DOWN UNDER 2001
On September 8th Mick and I set off for long held
dream - travelling around Australia visiting Perth,
Adelaide, Red centre (Ayers rock) Cairns, Brisbane, Sydney
and a week in Fiji to recover. I kept a journal of our month
and have picked out the water-related experiences to share
We arrived in Cairns and shared a very enjoyable
evening with Anne and Andrew Jacks who had just come off the
Next morning we transferred onto the catamaran Scooby
doo that took us out to our ship - the Atlantic Clipper for
3 days/2 nights. The weather was very warm but a wind had
started to blow and the sea was getting rather choppy - we
guestimated it was a 3 to 4.
Two hours later we arrived at Michelmas reef - an
inner reef. This was just a brief stop for some novice
training - we did a spot of snorkeling - which was very hard
work in the waves. I saw a sea turtle, stingray and the tail
fin of a shark in the 15 minutes that I struggled in the
We finally reached the Clipper at 2pm. It is a 140-ft
tall ship complete with saloon, Jacuzzi and bar. However it
seemed an awful lot smaller than the brochure. Our
overriding impression was the sheer number of tanks - at
least 100. There were 42 divers and 20 crew. Not the laid
back diving I had in mind and how we would all to get in the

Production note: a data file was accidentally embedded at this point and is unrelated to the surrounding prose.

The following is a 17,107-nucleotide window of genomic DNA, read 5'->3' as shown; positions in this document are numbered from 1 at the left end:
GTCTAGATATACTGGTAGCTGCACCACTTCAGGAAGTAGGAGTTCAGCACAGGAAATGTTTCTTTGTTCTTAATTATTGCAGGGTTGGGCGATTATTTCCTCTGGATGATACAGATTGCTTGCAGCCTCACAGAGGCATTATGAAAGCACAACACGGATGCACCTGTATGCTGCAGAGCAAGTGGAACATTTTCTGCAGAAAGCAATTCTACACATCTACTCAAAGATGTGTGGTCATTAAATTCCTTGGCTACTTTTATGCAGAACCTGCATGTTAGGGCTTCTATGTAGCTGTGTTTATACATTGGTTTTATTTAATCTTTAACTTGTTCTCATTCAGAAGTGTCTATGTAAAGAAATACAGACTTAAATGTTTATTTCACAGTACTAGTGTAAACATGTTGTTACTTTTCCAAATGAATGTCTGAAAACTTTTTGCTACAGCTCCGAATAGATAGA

Jacuzzi on the top deck was an interesting thought!
Within the hour we were in the water in a party of 8
who were all experienced. We had a guide to get our bearings
and to check our buoyancy on the reef. Visibility was about
20 metres. There were fish in every direction - groupers,
parrotfish, surgeon, all kinds of wrasse, reef and trigger
fish to name but a few. Two more sea turtles were cruising.
Our maximum depth was around 15 metres and you really didn't
have to dive deep. We saw a range of coral - Table top,
boulder and brain.
Back on board and the sea was getting rougher - we had
moved to the outer reef (Saxon reef) with no protection from
the pacific swell - Mick and I reckoned we were sitting on a
5/6. - Very weird as the sunbathing was great - but you
burned very quickly cos of the wind factor. The ship was
really rolling and the ginger tablets were passed around -
too late for some!
We had just settled ourselves on the top deck to chill
out when the director - Rosco informed us, it was time to
go back in the water. Hmmm - the brochure says you dive when
you like -that is not the case - we dived when we were told,
which was irritating and we had only been out of the water
Mick and I dived in search of 'Clam garden' - the
clams come in all sizes with the largest 2 metres long. We
discovered that you saw more if you stayed still in the
shallows amongst the reef and the life was all around
Back on deck Mick felt decidedly unwell with the
constant rolling of the ship. We had just settled in the
saloon for a cuppa when we were told there would be a night
dive at 7pm. As this would have been our third dive within 4
hours we decided to give it a miss and sample a few drinks
at the bar!!!!!
Given the amount of swell we both slept surprisingly